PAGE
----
TRPV4 Is Required for Hypoxic Pulmonary Vasoconstriction

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Abstract

Background:

Hypoxic pulmonary vasoconstriction (HPV) is critically important in regionally heterogeneous lung diseases by directing blood toward better-oxygenated lung units, yet the molecular mechanism of HPV remains unknown. Transient receptor potential (TRP) channels are a large cation channel family that has been implicated in HPV, specifically in the pulmonary artery smooth muscle cell (PASMC) Ca2+ and contractile response to hypoxia. In this study, the authors probed the role of the TRP family member, TRPV4, in HPV.

Methods:

HPV was assessed by using isolated perfused mouse lungs or by intravital microscopy to directly visualize pulmonary arterioles in mice. In vitro experiments were performed in primary human PASMC.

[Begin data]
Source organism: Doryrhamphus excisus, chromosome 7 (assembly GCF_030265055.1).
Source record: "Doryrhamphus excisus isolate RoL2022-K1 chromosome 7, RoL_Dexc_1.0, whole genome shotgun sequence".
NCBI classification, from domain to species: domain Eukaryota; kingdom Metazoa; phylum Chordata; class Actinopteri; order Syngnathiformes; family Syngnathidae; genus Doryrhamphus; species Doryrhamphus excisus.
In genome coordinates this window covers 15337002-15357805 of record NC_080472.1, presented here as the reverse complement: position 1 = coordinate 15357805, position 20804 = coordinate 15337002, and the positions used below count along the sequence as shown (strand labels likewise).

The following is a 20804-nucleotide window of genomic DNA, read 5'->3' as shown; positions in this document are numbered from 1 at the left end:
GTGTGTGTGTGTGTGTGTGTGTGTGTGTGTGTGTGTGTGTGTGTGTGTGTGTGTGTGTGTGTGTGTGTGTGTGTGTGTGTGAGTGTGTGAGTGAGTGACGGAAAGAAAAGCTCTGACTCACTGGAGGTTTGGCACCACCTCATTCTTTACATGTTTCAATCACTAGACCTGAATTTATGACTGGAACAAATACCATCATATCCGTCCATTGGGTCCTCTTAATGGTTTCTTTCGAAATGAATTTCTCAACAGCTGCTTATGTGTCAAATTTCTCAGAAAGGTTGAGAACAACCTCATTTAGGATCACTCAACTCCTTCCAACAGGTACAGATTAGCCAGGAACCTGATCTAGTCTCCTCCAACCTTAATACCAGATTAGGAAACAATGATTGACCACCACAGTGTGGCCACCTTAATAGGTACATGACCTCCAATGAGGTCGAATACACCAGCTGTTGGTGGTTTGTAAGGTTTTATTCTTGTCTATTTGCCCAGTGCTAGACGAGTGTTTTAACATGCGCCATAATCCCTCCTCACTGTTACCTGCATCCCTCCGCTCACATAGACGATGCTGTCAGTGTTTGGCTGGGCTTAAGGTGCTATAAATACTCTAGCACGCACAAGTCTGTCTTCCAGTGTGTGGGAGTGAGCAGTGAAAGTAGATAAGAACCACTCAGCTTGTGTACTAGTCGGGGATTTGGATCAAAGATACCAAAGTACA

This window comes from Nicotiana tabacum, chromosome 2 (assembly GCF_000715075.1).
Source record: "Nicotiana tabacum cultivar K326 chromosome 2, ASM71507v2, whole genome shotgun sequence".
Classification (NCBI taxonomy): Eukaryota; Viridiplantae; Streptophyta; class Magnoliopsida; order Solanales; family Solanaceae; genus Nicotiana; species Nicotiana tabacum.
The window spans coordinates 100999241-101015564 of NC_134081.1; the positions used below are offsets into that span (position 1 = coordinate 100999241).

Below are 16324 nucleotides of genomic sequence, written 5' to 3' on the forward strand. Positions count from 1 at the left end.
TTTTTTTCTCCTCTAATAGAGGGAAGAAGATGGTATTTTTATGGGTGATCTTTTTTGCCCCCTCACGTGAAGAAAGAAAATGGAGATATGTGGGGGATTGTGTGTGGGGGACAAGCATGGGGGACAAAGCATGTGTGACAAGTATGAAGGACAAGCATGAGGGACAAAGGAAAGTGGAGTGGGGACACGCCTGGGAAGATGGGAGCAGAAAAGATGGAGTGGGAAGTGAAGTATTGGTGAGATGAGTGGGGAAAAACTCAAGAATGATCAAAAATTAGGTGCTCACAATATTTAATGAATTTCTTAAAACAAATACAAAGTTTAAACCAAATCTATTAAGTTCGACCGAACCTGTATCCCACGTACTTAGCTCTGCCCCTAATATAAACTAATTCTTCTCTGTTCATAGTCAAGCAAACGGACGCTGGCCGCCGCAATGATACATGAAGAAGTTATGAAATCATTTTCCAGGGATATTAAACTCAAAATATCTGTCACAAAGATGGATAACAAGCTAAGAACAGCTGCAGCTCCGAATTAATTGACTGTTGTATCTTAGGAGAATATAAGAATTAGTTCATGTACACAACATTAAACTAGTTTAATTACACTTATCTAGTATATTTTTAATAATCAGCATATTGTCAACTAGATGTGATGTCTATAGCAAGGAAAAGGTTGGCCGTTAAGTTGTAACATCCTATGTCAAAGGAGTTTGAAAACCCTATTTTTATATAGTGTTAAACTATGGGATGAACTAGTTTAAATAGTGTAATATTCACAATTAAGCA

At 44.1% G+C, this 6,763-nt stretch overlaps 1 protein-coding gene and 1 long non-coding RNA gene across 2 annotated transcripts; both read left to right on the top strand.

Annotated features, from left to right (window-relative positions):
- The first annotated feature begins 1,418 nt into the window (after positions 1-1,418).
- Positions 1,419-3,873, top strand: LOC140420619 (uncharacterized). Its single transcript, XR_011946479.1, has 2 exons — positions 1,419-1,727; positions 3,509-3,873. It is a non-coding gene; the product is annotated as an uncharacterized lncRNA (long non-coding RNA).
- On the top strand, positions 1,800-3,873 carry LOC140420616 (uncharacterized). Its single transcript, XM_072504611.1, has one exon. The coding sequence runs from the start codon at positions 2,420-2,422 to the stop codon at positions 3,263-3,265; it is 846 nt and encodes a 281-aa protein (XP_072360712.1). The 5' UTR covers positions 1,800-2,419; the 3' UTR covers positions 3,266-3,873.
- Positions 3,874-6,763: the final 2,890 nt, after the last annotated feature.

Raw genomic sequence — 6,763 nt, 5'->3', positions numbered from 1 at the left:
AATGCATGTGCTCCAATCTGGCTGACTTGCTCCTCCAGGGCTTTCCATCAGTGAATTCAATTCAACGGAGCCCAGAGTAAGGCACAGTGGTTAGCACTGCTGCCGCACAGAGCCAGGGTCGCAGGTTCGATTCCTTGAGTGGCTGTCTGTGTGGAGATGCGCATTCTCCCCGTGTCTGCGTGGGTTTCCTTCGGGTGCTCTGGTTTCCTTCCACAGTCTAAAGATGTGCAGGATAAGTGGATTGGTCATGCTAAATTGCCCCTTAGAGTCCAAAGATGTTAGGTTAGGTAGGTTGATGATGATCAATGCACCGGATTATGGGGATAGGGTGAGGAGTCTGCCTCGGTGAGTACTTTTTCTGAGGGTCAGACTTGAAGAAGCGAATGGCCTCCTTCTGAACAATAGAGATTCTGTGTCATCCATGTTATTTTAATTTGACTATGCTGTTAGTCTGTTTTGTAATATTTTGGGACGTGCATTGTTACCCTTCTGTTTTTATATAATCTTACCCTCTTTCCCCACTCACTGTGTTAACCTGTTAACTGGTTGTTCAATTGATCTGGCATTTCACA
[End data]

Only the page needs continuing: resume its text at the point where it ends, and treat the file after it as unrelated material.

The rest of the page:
Results:

The hypoxia-induced pulmonary artery pressure increase seen in wild-type mice (5.6 ± 0.6 mmHg; mean ± SEM) was attenuated both by inhibition of TRPV4 (2.8 ± 0.5 mmHg), or in lungs from TRPV4-deficient mice (Trpv4−/−) (3.4 ± 0.5 mmHg; n = 7 each). Functionally, Trpv4−/− mice displayed an exaggerated hypoxemia after regional airway occlusion (paO2 71% of baseline ± 2 vs. 85 ± 2%; n = 5). Direct visualization of pulmonary arterioles by intravital microscopy revealed a 66% reduction in HPV in Trpv4−/− mice. In human PASMC, inhibition of TRPV4 blocked the hypoxia-induced Ca2+ influx and myosin light chain phosphorylation. TRPV4 may form a heteromeric channel with TRPC6 as the two channels coimmunoprecipitate from PASMC and as there is no additive effect of TRPC and TRPV4 inhibition on Ca2+ influx in response to the agonist, 11,12-epoxyeicosatrienoic acid.

Conclusion:

TRPV4 plays a critical role in HPV, potentially via cooperation with TRPC6.

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